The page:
Sunday, March 16, 2008


The groundbreaking ceremony for the new home of the American Institute of Mathematics in Morgan Hill, CA was held on Thursday, May 31, 2007.
AIM's "castle," modeled after the majestic Moorish Alhambra palace in Granada, Spain, plans to host the first of its focused research workshops in Fall, 2009.
The 167,000 sq.ft. facility will incorporate a large, open meeting area, seminar rooms, a dining hall, and accommodation for visitors to the Institute. In addition, it will house the AIM library comprising a comprehensive mathematical working library, AIM's unique reprint collection, as well as other special collections.
A new mathematical object was revealed during a lecture at the American Institute of Mathematics (AIM).
Two researchers from the University of Bristol exhibited the first example of a third degree transcendental L-function.
These L-functions encode deep underlying connections between many different areas of mathematics.
The news caused excitement at the AIM workshop attended by 25 of the world's leading analytic number theorists.
The work is a joint project between Ce Bian and his adviser, Andrew Booker.
During his lecture, Bian reported that it took approximately 10,000 hours of computer time to produce his initial results.
"This breakthrough opens a door to the study of higher degree L-functions," said Dennis Hejhal, Professor of Mathematics at the University of Minnesota and Uppsala University.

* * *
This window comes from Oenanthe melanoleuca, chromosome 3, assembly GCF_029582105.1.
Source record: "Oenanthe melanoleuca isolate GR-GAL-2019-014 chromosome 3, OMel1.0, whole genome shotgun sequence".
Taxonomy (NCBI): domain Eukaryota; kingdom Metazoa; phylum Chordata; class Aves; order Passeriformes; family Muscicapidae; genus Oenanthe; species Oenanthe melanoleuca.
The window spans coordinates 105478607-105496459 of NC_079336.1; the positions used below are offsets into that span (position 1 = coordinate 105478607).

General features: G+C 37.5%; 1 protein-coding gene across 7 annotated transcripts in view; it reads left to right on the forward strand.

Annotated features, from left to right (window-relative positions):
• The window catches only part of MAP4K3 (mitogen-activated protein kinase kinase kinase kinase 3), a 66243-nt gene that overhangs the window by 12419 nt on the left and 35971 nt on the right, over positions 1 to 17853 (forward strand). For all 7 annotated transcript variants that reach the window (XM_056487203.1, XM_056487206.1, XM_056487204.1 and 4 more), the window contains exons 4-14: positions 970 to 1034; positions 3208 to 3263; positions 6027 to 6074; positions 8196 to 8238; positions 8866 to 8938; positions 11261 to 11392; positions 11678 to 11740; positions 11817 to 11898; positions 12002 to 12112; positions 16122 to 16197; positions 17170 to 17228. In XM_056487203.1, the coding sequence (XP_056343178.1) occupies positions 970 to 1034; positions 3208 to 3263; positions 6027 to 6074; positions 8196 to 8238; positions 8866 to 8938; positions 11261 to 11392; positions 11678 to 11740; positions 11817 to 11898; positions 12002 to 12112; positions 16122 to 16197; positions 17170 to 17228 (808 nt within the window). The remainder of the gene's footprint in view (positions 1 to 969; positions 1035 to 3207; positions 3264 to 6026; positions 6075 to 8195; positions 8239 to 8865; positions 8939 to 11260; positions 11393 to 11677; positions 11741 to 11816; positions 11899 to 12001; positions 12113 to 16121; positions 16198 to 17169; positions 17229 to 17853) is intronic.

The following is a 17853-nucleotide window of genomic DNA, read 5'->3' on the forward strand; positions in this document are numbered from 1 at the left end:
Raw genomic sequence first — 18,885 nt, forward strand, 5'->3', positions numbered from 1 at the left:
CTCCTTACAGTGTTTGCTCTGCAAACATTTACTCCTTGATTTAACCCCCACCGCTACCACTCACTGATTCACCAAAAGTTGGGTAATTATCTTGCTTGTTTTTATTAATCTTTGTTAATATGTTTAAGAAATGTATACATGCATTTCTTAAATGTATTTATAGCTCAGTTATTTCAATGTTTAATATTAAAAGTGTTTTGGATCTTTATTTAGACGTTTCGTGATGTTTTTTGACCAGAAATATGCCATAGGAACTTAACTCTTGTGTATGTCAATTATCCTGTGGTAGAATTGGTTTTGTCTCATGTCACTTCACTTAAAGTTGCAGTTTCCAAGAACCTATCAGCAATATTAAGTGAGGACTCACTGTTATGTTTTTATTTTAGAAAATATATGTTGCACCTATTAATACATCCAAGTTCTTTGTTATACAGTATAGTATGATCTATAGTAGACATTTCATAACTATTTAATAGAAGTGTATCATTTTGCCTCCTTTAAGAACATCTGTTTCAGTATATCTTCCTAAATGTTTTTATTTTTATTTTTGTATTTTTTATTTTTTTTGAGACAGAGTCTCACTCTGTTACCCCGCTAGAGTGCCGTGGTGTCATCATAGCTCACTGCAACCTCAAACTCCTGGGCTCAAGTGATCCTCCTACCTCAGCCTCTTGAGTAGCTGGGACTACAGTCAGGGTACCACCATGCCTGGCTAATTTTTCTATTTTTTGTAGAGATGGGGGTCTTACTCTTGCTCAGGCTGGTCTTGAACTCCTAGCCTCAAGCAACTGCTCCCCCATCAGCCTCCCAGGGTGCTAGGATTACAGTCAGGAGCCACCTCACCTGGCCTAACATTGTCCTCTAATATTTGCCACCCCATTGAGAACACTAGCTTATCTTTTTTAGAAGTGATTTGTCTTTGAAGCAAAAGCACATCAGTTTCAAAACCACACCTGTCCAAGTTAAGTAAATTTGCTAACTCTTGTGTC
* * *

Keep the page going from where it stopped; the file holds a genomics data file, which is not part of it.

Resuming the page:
"It's a big advance" added Harold Stark of the University of California, San Diego, who, 30 years ago was the first to accurately calculate second degree transcendental L-functions.
There are two types of L-functions: algebraic and transcendental, and these are classified according to their degree.
The Riemann zeta-function is the grand-daddy of all L-functions.
It holds the secret to how the prime numbers are distributed, and is a first degree algebraic L-function.
The Riemann Hypothesis, announced in 1859 and today the most important of all unsolved math problems, is an example of something that should be true for EVERY L-function.
Rubinstein, along with William Stein of the University of Washington, will direct a new initiative to systematically chart L-functions; this project has been recommended for funding by the National Science Foundation.
"It's a big step toward our understanding the 'world of L,' which is where most of the secrets of number theory are kept." said Brian Conrey, Director of AIM.
Dorian Goldfeld, Professor of Mathematics at Columbia University summarized the excitement, saying "This discovery is analogous to finding planets in remote solar systems. We know they are out there, but the problem is to detect them and determine what they look like. It gives us a glimpse of new worlds."

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